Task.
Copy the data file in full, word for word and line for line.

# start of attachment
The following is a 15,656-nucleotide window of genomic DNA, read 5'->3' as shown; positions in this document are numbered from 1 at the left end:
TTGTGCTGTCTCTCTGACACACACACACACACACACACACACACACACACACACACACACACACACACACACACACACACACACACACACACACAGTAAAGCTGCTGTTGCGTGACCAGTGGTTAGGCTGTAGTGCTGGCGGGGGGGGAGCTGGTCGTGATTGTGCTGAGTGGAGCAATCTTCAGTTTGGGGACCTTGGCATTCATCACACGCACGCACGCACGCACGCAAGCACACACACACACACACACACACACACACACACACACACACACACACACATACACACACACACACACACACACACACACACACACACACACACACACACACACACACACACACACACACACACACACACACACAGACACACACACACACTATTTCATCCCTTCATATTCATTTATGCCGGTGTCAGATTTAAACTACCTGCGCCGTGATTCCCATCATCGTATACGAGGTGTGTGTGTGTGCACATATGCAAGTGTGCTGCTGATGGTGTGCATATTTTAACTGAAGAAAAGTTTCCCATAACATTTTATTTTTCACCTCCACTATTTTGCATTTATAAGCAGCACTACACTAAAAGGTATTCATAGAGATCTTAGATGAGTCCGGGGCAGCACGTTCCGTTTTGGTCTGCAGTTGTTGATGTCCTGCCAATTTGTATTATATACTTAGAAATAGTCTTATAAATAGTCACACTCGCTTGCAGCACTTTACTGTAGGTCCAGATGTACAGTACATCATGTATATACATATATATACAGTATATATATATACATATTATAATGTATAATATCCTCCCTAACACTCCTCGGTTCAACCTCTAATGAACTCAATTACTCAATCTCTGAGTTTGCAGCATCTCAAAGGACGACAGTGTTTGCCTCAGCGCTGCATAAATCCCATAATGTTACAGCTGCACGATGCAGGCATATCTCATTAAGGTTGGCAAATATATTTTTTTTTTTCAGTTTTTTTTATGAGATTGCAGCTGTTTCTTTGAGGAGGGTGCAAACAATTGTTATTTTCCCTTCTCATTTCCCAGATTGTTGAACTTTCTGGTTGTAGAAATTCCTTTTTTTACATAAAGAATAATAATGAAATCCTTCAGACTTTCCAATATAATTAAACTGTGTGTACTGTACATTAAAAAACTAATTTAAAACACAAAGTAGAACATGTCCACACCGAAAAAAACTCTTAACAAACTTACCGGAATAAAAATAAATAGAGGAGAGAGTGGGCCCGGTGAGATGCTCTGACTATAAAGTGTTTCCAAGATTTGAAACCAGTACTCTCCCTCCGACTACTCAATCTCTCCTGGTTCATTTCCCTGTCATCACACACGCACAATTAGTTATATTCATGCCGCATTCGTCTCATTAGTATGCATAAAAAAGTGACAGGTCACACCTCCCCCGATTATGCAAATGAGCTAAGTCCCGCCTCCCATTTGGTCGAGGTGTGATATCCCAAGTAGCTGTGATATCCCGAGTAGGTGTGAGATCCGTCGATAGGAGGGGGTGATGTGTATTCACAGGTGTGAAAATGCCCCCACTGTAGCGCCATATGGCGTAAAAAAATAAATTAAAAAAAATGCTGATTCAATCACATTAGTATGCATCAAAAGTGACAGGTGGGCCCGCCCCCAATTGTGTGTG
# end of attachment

The following is a 15,656-nucleotide window of genomic DNA, read 5'->3' as shown; positions in this document are numbered from 1 at the left end:
TTGTGCTGTCTCTCTGACACACACACACACACACACACACACACACACACACACACACACACACACACACACACACACACACACACACACACACAGTAAAGCTGCTGTTGCGTGACCAGTGGTTAGGCTGTAGTGCTGGCGGGGGGGGAGCTGGTCGTGATTGTGCTGAGTGGAGCAATCTTCAGTTTGGGGACCTTGGCATTCATCACACGCACGCACGCACGCACGCAAGCACACACACACACACACACACACACACACACACACACACACACACACACATACACACACACACACACACACACACACACACACACACACACACACACACACACACACACACACACACACACACACACACACACAGACACACACACACACTATTTCATCCCTTCATATTCATTTATGCCGGTGTCAGATTTAAACTACCTGCGCCGTGATTCCCATCATCGTATACGAGGTGTGTGTGTGTGCACATATGCAAGTGTGCTGCTGATGGTGTGCATATTTTAACTGAAGAAAAGTTTCCCATAACATTTTATTTTTCACCTCCACTATTTTGCATTTATAAGCAGCACTACACTAAAAGGTATTCATAGAGATCTTAGATGAGTCCGGGGCAGCACGTTCCGTTTTGGTCTGCAGTTGTTGATGTCCTGCCAATTTGTATTATATACTTAGAAATAGTCTTATAAATAGTCACACTCGCTTGCAGCACTTTACTGTAGGTCCAGATGTACAGTACATCATGTATATACATATATATACAGTATATATATATACATATTATAATGTATAATATCCTCCCTAACACTCCTCGGTTCAACCTCTAATGAACTCAATTACTCAATCTCTGAGTTTGCAGCATCTCAAAGGACGACAGTGTTTGCCTCAGCGCTGCATAAATCCCATAATGTTACAGCTGCACGATGCAGGCATATCTCATTAAGGTTGGCAAATATATTTTTTTTTTTCAGTTTTTTTTATGAGATTGCAGCTGTTTCTTTGAGGAGGGTGCAAACAATTGTTATTTTCCCTTCTCATTTCCCAGATTGTTGAACTTTCTGGTTGTAGAAATTCCTTTTTTTACATAAAGAATAATAATGAAATCCTTCAGACTTTCCAATATAATTAAACTGTGTGTACTGTACATTAAAAAACTAATTTAAAACACAAAGTAGAACATGTCCACACCGAAAAAAACTCTTAACAAACTTACCGGAATAAAAATAAATAGAGGAGAGAGTGGGCCCGGTGAGATGCTCTGACTATAAAGTGTTTCCAAGATTTGAAACCAGTACTCTCCCTCCGACTACTCAATCTCTCCTGGTTCATTTCCCTGTCATCACACACGCACAATTAGTTATATTCATGCCGCATTCGTCTCATTAGTATGCATAAAAAAGTGACAGGTCACACCTCCCCCGATTATGCAAATGAGCTAAGTCCCGCCTCCCATTTGGTCGAGGTGTGATATCCCAAGTAGCTGTGATATCCCGAGTAGGTGTGAGATCCGTCGATAGGAGGGGGTGATGTGTATTCACAGGTGTGAAAATGCCCCCACTGTAGCGCCATATGGCGTAAAAAAATAAATTAAAAAAAATGCTGATTCAATCACATTAGTATGCATCAAAAGTGACAGGTGGGCCCGCCCCCAATTGTGTGTG